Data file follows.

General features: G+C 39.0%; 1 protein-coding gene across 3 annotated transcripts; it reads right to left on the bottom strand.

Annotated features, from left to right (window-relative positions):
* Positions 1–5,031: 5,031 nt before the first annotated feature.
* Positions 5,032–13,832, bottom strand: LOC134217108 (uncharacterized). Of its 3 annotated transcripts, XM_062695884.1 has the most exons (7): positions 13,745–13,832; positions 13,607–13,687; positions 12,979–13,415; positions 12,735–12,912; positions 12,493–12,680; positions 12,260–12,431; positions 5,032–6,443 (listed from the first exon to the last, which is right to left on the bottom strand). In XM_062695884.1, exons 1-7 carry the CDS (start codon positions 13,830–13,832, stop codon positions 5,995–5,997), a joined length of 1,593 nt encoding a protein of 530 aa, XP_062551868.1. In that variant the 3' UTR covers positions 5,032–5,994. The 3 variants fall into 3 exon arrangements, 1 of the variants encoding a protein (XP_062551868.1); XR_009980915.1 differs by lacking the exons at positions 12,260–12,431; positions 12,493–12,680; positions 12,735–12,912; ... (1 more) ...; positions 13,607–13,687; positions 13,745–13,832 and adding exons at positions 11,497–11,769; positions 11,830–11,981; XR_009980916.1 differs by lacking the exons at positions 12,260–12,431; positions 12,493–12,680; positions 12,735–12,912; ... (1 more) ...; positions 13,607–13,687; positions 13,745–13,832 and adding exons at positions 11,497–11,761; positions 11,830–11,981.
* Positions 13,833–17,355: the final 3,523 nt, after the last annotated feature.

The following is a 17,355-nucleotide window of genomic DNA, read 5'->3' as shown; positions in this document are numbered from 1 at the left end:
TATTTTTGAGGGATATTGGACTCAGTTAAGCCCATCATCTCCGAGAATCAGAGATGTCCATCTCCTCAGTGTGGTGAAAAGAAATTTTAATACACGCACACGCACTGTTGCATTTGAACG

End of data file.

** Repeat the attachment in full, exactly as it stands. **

General features: G+C 39.0%; 1 protein-coding gene across 3 annotated transcripts; it reads right to left on the bottom strand.

Annotated features, from left to right (window-relative positions):
* Positions 1–5,031: 5,031 nt before the first annotated feature.
* Positions 5,032–13,832, bottom strand: LOC134217108 (uncharacterized). Of its 3 annotated transcripts, XM_062695884.1 has the most exons (7): positions 13,745–13,832; positions 13,607–13,687; positions 12,979–13,415; positions 12,735–12,912; positions 12,493–12,680; positions 12,260–12,431; positions 5,032–6,443 (listed from the first exon to the last, which is right to left on the bottom strand). In XM_062695884.1, exons 1-7 carry the CDS (start codon positions 13,830–13,832, stop codon positions 5,995–5,997), a joined length of 1,593 nt encoding a protein of 530 aa, XP_062551868.1. In that variant the 3' UTR covers positions 5,032–5,994. The 3 variants fall into 3 exon arrangements, 1 of the variants encoding a protein (XP_062551868.1); XR_009980915.1 differs by lacking the exons at positions 12,260–12,431; positions 12,493–12,680; positions 12,735–12,912; ... (1 more) ...; positions 13,607–13,687; positions 13,745–13,832 and adding exons at positions 11,497–11,769; positions 11,830–11,981; XR_009980916.1 differs by lacking the exons at positions 12,260–12,431; positions 12,493–12,680; positions 12,735–12,912; ... (1 more) ...; positions 13,607–13,687; positions 13,745–13,832 and adding exons at positions 11,497–11,761; positions 11,830–11,981.
* Positions 13,833–17,355: the final 3,523 nt, after the last annotated feature.

The following is a 17,355-nucleotide window of genomic DNA, read 5'->3' as shown; positions in this document are numbered from 1 at the left end:
TATTTTTGAGGGATATTGGACTCAGTTAAGCCCATCATCTCCGAGAATCAGAGATGTCCATCTCCTCAGTGTGGTGAAAAGAAATTTTAATACACGCACACGCACTGTTGCATTTGAACG